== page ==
Tuesday, April 23, 2013

Town Hall on Drones: Informing Policy in BERKELEY

Town Hall On Drones: Informing Policy in Berkeley will be held Wednesday, May 1, 2013 from 6:00 PM to 10:00 PM (in the Multi-Purpose Room of the North Berkeley Senior Center, 1901 Hearst Avenue at the corner of Martin Luther King, Jr. Way in Berkeley)

On December 18, 2012, the Berkeley City Council reviewed a recommendation by the Berkeley Peace & Justice Commission entitled, “Resolution to Proclaim Berkeley A No Drone Zone and Enact an Ordinance to that Effect.”  The Council referred the issue of a drone policy back to the Peace and Justice Commission and also to the Berkeley Police Review Commission and the Berkeley Disaster and Fire Safety Commission.  The Council indicated that it will hold a Council workshop on drone policy after receiving further recommendations from these Commissions.
Image from a recent anti-drone demonstration in Sacramento
In the wake of the April Days of Action Against Drones, which saw anti-drone activism sprout up across the nation, The Town Hall on Drones will provide opportunities for individuals and organizations to address the Commissions and the public on various aspects of drone usage and the Commissions will have the opportunity to consider this information before making their final recommendations to the Council. The Town Hall will focus on (1) Technical Aspects and Limitations of Drones; (2) Public Safety (what might drones be good for?); (3) Civil Liberties Concerns; and (4) Moral and Political Consequences of Drones.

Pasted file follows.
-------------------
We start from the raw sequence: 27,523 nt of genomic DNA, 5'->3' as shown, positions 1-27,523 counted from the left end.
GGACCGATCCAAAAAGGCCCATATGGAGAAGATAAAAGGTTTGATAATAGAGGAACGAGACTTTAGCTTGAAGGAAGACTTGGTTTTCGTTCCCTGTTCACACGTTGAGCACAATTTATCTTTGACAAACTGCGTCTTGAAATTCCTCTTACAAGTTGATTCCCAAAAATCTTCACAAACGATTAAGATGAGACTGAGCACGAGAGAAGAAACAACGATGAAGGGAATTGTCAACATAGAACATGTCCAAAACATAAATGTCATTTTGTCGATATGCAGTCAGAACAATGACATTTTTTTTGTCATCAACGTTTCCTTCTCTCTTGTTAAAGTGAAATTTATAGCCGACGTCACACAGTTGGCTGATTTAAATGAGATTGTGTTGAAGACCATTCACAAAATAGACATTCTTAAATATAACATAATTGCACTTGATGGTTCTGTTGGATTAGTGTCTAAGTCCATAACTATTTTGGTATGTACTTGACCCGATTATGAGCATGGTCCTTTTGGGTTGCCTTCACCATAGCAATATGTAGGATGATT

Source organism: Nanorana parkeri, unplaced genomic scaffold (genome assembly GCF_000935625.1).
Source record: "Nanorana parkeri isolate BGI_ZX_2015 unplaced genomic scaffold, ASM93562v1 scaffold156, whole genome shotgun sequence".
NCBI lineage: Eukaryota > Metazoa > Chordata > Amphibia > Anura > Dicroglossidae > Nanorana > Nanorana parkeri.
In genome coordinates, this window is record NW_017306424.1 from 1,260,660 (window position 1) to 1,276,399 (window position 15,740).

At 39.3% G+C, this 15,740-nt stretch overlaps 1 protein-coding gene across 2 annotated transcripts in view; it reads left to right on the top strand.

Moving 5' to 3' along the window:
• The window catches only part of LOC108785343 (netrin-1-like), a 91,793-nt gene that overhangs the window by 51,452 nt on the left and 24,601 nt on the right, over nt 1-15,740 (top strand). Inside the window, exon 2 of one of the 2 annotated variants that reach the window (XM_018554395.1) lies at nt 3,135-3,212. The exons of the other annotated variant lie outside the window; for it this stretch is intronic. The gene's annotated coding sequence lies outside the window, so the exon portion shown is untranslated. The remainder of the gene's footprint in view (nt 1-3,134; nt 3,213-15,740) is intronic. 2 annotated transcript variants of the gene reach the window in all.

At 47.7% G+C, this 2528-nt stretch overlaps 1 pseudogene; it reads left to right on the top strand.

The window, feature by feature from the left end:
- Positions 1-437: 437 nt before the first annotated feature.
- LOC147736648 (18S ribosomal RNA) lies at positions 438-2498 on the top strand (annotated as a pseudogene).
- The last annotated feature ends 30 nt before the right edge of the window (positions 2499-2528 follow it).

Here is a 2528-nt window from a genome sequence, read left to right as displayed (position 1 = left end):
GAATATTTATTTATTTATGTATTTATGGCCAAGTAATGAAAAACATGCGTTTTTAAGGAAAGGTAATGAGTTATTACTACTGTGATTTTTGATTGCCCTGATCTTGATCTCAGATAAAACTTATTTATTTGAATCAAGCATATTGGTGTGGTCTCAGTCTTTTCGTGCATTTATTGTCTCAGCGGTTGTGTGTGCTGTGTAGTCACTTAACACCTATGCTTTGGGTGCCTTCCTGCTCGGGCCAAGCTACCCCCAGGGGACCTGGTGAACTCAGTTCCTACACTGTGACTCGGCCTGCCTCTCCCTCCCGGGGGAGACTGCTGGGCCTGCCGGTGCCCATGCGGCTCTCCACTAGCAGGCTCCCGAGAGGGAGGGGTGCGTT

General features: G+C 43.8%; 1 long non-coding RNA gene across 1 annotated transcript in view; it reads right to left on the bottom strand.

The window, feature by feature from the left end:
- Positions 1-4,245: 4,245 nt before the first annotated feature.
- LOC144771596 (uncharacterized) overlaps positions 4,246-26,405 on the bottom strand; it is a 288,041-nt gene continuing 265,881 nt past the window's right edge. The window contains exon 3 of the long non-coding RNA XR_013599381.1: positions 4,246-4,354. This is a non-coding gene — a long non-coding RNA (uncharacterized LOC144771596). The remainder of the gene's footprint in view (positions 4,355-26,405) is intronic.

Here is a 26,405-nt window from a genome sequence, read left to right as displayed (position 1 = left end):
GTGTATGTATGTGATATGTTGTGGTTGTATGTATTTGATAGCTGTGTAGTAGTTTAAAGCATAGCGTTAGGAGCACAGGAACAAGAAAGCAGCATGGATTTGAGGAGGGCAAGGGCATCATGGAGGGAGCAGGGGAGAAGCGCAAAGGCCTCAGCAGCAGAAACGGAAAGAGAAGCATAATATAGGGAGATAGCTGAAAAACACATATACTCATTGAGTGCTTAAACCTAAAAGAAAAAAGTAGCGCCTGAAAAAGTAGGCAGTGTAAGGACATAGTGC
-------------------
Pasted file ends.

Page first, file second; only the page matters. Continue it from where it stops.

Numerous other cities and 31 states are now considering legislation to regulate the use of drones. Seattle’s City Council had its police department get rid of its drones, Charlottesville, Virginia recently became the first city in the United States to ban drones, and Berkeley must decide what its policy on drones will be. 
Berkeley could also be affected by any drones obtained and used as a result of Sheriff Gregory Ahern’s desire to acquire them for the Alameda County Sheriff’s Department. Activists have pointed out that there are safety, civil liberties, and privacy concerns and that drone technology is currently ahead of safeguards for the civil liberties of people they would affect.  It is hoped that all perspectives on drones will be aired and shared at the Town Hall on Drones in order to better inform any local policy making on the issue.

Contact: Bob Meola, Chairperson, Peace and Justice Commission Subcommittee on Drones:

510-644-1102 or bobmeola@mindspring.com  
Contact: Veena Dubal, Chairperson, Police Review Commission Subcommittee on Drones:

No comments:

Post a Comment